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Thread September 24, 2011 editorial: comments

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Topic September 24, 2011 editorial: comments

Dear Fellow Audiofanziners:

http://ripremix.com/images/rip/pay_what_you_want_purchase.pngThis week Propellerhead Software announced that for limited time owners of its Record–Reason Duo product will be able to purchase the Reason 6 upgrade at whatever price they want.  So it's not the first time we see the pay-what-you-want pricing model, which has become trendy in recent years being embraced at one point by Radiohead for its new album launch back in 2007.  I myself remember going into an Indian restaurant which just opened up which used this model.  I ended up paying more than what I would have, as at first, I thought - wow great this will really save me money.  Then you start to feel guilty and decide to pay what is the market price, plus a little extra for the restaurant embarking on such a lofty initiative and trusting its client base.

In a pay-what-you-want world there will always be the freeloaders, for which we must account for on the balance sheet even if preventive measures are in place (suggested pricing, minimum price etc.).  But there will always be those who will applaud such efforts and give extra.

In Smart Pricing (Raju and Zhang, Wharton School Publishing, 2010) it is suggested that for this model to be successful you need:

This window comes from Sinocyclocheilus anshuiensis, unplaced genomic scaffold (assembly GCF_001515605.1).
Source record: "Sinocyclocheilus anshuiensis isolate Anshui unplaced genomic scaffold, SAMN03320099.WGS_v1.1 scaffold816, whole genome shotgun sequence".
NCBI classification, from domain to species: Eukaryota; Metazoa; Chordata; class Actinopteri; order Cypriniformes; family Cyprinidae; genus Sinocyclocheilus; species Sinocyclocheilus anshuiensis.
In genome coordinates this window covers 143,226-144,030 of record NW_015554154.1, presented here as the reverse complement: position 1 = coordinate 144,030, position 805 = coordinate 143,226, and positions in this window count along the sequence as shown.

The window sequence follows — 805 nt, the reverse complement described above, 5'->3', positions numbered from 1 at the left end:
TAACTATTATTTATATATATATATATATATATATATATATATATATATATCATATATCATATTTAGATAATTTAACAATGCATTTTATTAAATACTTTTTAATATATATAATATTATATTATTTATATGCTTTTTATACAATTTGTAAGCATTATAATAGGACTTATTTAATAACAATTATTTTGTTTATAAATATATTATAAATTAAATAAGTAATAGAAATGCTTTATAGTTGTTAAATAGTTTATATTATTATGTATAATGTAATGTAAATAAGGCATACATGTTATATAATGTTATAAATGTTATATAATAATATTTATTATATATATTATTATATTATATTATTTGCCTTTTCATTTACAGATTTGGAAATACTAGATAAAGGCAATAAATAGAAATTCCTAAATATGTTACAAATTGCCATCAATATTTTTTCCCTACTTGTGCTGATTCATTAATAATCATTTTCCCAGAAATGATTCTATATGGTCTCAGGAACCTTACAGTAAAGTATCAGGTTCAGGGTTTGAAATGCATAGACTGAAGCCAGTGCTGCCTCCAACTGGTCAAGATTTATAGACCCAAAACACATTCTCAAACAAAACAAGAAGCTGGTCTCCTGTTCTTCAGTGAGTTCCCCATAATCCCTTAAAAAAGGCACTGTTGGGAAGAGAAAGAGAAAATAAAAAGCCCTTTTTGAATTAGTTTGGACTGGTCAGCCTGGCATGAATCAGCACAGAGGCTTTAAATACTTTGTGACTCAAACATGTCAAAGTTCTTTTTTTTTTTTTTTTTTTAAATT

1. A product with low marginal cost (no pay-what-you-want BMWs ;-)
  2. A fair-minded customer (in other words- nice people)
  3. A product that can be sold credibly at a wide range of prices (it would seem strange to purchase a house under this pricing model- like where's the catch is the house haunted?)
  4. A strong relationship between buyer and seller
  5. A very competitive marketplace.

Under this pricing model, the customer is in effect participating in the pricing decision.  But don't we already with the good old forces of supply and demand?

I for one, would be happy to see more of this pricing model when it comes to downloadable goods which are cheaper to begin with when there is no store front, marketing, shipping, fancy packaging etc costs built in.  Music, movies, software, books are perfect candidates for such as system.

Just thank god, this pricing model has not worked out so well in restaurants- otherwise we will all have to go back to the gym to pay-what-we-want for a service we definitely don't want.